Why must we always quantify? 4, 3, 10. Add, subtract, multiply. Divide.
My prose poem, Aggregated, based on a painting by Hilma af Klint, was among those selected as a finalist in The Ekphrastic Review Women Artists contest. You can read the entire poem and see all the finalists here. The three winning selections are here.
“Ecosystems are so similar to human societies—they’re built on relationships. The stronger they are, the more resilient the system.”—Suzanne Simard, Finding the Mother Tree
we keep dividing designating a hierarchy to pull what we share apart
and so each of us is missing parts each of us is incomplete
why do we cling to our separation our isolation who we think we are alone?
the foundation is faltering and still we hold on
collapsing into the deep hole of ourselves
During a presentation Suzanne Simard made, early in her career, about her research into the interrelationships between trees and other species in the forest, and how all were necessary in order for the forest to thrive, she mentioned also the threat to climate from disrupting these systems. “Climate change means nothing in Canada” one of the audience said afterwards.
The Oracle got a makeover from MagneticPoetry.com. It’s going to take getting used to. I used the new “happiness” category. I can use some, after reading the news this morning.
When I saw the Oracle’s message, I immediately thought of Sun Ra, an artist of living, not just music, that my older brother introduced me to when we were teenagers. “Space is the Place” was a title he used for many different pieces of art.
I had titled these birdling collages from my archives “birdlings in space”. The birdlings make me happy no matter where they are.
where is wonder? make time for space alive with possibility– between comes whispering– soon surprise will follow
these names that have lost their origins names that have lost their sounds that have lost their meanings lost meanings without references without words words that once rolled off the tongue rolled off the tongue immense with meaning with meaning now lost now untranslatable immense and untranslatable these names without meaning
these names belonging nowhere belonging nowhere to no one to no one at all invisible undernourished undernourished and withered into invisibility without a way a way to put sounds together sounds that together form words words that become names these names that are lost
these names without scripts without scripts or context without the context of language a language of mirrors mirrors now empty mirrors that yield no answers answers to questions questions without context how and what and where and why are they lost and where did they go who knows the names the names the names the names that have lost their meaning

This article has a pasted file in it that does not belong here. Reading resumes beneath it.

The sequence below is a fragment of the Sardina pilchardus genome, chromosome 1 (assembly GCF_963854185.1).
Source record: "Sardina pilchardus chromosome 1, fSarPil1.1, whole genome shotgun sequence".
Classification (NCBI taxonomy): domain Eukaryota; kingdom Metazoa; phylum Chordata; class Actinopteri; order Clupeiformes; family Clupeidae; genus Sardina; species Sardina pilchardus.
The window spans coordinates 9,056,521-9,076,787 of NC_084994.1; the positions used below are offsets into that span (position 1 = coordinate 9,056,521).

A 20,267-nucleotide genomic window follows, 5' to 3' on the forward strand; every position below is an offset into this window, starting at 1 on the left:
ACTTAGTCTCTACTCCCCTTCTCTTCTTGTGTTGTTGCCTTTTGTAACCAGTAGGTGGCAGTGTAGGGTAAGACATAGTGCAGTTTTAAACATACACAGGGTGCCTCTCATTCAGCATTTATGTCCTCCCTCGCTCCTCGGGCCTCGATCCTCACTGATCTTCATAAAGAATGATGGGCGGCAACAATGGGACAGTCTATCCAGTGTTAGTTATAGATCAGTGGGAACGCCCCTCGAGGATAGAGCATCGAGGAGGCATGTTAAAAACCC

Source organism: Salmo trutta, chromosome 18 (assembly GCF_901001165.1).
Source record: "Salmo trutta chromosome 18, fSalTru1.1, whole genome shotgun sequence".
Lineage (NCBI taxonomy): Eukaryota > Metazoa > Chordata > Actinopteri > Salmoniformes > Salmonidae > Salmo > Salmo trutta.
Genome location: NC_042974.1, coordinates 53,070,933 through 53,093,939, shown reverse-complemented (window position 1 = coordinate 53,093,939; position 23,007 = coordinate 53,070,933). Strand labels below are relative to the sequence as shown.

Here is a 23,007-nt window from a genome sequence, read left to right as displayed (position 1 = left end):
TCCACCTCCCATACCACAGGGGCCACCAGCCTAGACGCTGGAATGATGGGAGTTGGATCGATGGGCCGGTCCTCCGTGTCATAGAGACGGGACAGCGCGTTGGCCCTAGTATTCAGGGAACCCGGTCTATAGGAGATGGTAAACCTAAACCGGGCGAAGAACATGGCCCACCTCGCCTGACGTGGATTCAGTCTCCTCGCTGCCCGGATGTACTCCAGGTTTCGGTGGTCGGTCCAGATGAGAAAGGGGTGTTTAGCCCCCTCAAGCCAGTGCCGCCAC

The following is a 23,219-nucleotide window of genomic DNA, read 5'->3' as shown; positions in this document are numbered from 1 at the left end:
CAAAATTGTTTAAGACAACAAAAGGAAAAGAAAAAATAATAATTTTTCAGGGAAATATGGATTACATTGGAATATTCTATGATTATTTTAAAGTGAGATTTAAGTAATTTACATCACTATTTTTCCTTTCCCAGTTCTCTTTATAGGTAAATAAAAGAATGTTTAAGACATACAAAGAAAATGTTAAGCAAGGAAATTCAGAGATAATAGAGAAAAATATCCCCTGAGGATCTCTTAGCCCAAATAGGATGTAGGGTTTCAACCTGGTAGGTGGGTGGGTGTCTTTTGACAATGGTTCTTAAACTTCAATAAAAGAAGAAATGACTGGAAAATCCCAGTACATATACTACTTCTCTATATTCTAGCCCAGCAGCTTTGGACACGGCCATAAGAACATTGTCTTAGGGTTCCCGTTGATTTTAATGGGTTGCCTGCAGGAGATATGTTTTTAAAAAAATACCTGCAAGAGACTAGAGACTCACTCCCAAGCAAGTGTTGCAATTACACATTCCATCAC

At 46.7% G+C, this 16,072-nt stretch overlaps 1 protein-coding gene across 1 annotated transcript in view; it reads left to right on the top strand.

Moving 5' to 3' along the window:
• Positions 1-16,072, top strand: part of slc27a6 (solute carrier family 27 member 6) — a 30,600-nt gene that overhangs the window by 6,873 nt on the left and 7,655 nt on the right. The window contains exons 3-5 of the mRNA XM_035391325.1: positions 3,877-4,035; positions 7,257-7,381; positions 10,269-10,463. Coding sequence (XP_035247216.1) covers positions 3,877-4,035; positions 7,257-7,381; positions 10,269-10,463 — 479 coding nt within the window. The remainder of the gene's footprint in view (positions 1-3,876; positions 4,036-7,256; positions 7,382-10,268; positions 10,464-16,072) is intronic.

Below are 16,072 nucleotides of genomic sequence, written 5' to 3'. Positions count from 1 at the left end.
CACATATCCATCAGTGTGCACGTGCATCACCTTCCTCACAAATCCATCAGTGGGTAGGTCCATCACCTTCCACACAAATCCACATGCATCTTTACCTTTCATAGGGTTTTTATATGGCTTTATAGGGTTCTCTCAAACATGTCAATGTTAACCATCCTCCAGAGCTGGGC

finding myself I open the cages I travel on paths where I once was we
I open the cages calm and unafraid where I once was we everything begins again
calm and unafraid as intersected species everything begins again inside and out
as intersected species abiding in before and after inside and out following life’s tides
abiding in before and after I travel on paths following life’s tides finding myself
Sherry posted at earthweal this week about Jane Goodall and how her work with chimpanzees led her to start “Roots and Shoots, her program, now 30 years old, that inspires young people to plant trees and care for the areas in which they live”.
I knew I had posted before about chimpanzees as part of my endangered species series on methodtwomadness. When I went back and looked, I found that I had also talked then about Jane Goodall and her work.
Chimpanzees are our closest genetic relative. Of course we still have plenty of work to do learning to treat other humans with respect. We can start by opening the cage doors.
It seems like every day I read a new article about the need for a sabbatical from technology and the fast pace of the world. Those slow pandemic days are fading fast.
Some people talk about a secular Sabbath, some want to revive the religious one. Some people propose not only ditching technology for 24 hours each week, but creating new shared rituals and places for community during those times. Some talk about just taking a day to go and sit with the trees, to experience the world at their pace. I wonder how many of us could actually slow down and withdraw from our devices enough to actually spend a day that way.
And all of these ideas are a hard sell in a capitalist world.
the water reflects the world through the trees dappled sky moving over rocks and feet planted like hushed reeds waiting to sing the songs of quiet movement and transforming light
This drawing is part of my attempt to try different things in my art journal. Many artists write on their pages as well as draw. The image is based on an advertisement photo–I removed the models and the product (I can’t remember now what it was) and wrote spontaneously about the landscape. Whatever they were selling, I wasn’t buying. But I always notice trees.
I recently took the collage above out of the storage room and hung it in my new apartment. It’s based on a painting, Freedom, by Ilya Repin, that Jane Dougherty used back when she was doing writing prompts, and that both she and Merril have returned to numerous times. I liked it so much I did two collages based on it.
I didn’t start out with this idea at all, but as soon as the Oracle pointed to ferocious dancing in the wordlist the entire poem began to reference Repin’s painting. It’s a wonderful painting, full of beautiful messages.
I’m quite sure she isn’t finished sending me back to it either.
laughter’s breath kisses like star-sky
here is a rhythm to embrace
ask the ocean for the secrets of sailing airborn
surrounded by voices that dazzle open magic windows of ferocious dancing into a universe without time
You can see the original posts for each of my above collages here and here.